ONE BIG CAVEAT: What is your SIL like as a human being, other than this? What I am suggesting is only appropriate if she's an otherwise harmless person, looking for attention in an inappropriate way. If she has any of the marks of a sociopath--callous, doesn't seem to feel empathy or remorse, just superficially charming, when there is any effort at all, doesn't seem to make real connections with others, uses people, hates it when anyone else gets attention, and so on--then DO NOT engage this woman. Just stay off of her radar. Sociopaths are the champions of "cutting off the nose to spite the face." A sociopath will either use you, attack you, or ignore you. Choose Door #3, and hope to heavens that she lets you go for it.


#9

I agree with EasterJoy - take the fun out of it for her. When she texts you something insulting, text back a question mark. She was either hoping for a laugh or an angry reaction out of you, and a quzzical one that implies "I don't understand what you meant, could you clarify?" would put her on the spot and cause her to either stop the conversation or try to defend her actions. Doing so would deny her whatever satisfaction she gets from insulting you by taking away the power to push your buttons. If she insults you to your face, be patronizing and dismissive like you would to a child or make it clear by your facial expression, tone of voice, words, etc. that you're a little surprised an adult her age would say something like that. It will not be what she is expecting and if she is embarassed, she will hopefully think twice before doing it again.

Is your brother aware of what's going on? Does he agree that her behavior is innapropriate and needs to stop, or does he side with her, make excuses, or pass it off as no big deal? If he agrees that this needs to stop, you should ask him to tell her that she can't treat his family members this way. If she won't listen and continues to be childish and rude to her husbsand's family......well, there's a good chance she won't be your SIL much longer..........:shrug:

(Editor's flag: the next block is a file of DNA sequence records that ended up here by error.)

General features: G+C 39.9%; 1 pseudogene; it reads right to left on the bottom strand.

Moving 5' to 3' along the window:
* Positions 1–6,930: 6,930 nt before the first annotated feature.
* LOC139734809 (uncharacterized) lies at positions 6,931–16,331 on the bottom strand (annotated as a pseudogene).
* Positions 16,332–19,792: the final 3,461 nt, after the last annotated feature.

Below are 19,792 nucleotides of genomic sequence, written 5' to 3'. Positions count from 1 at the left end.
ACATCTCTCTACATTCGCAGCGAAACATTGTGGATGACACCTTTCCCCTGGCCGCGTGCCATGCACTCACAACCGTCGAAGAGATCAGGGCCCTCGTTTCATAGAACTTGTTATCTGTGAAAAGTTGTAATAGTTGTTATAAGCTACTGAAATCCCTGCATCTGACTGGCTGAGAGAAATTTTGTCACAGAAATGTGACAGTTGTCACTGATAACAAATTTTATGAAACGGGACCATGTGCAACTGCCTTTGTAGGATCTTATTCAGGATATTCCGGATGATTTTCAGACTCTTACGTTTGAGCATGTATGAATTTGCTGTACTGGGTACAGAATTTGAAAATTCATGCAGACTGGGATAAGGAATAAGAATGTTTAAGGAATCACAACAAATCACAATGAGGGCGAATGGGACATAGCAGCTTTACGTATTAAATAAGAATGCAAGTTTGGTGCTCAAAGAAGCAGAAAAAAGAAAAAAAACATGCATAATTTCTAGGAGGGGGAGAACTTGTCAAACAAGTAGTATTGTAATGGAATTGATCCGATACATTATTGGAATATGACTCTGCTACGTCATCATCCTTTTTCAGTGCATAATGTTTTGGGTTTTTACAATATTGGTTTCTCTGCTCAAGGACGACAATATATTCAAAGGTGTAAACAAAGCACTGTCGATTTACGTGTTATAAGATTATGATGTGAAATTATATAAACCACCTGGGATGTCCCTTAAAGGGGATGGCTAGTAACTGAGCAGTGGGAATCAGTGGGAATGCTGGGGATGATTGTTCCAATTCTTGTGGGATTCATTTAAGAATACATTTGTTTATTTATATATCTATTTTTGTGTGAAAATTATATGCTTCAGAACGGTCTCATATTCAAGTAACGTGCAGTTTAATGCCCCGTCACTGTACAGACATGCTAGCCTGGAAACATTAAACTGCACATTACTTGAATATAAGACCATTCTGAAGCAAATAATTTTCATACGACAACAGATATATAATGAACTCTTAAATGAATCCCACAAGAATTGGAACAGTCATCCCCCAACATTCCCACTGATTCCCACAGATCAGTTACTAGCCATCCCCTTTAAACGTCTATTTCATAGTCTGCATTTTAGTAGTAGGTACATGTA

I also agree that if she is a certain type of person, it may just be best to limit contact with her as much as you can. That is what many in my husband's family has had to do with my MIL. She isn't childish, she's downright mean and spiteful and purposefully wrecks relationships. I've talked to my priest and read up on people with bipolar and borderline personality disorder, and they all say that it's best to keep as far away from them as possible. It is the only way to avoid losing your sanity to the family-destroying drama those people love to create.


#10

EasterJoy

I like the way you think :wink:


#11

yeah, my brother is like that, but he has psychological problems. It's tough when someone you HAVE to be in a relationship with has these kinds of issues.

everything has to be about him. He can't stand anyone else being the center of attention or having any fun. The trouble with thinks like borderline personality disorder is that casual friends just won't know it. It's the kind of thing that only manifests itself to people very close to the sick person. That's what makes these kinds of things so hard to treat in therapy, because the patient-councilor relationship is an intimate one, and the councilor often ends up getting hurt or insulted by the patient.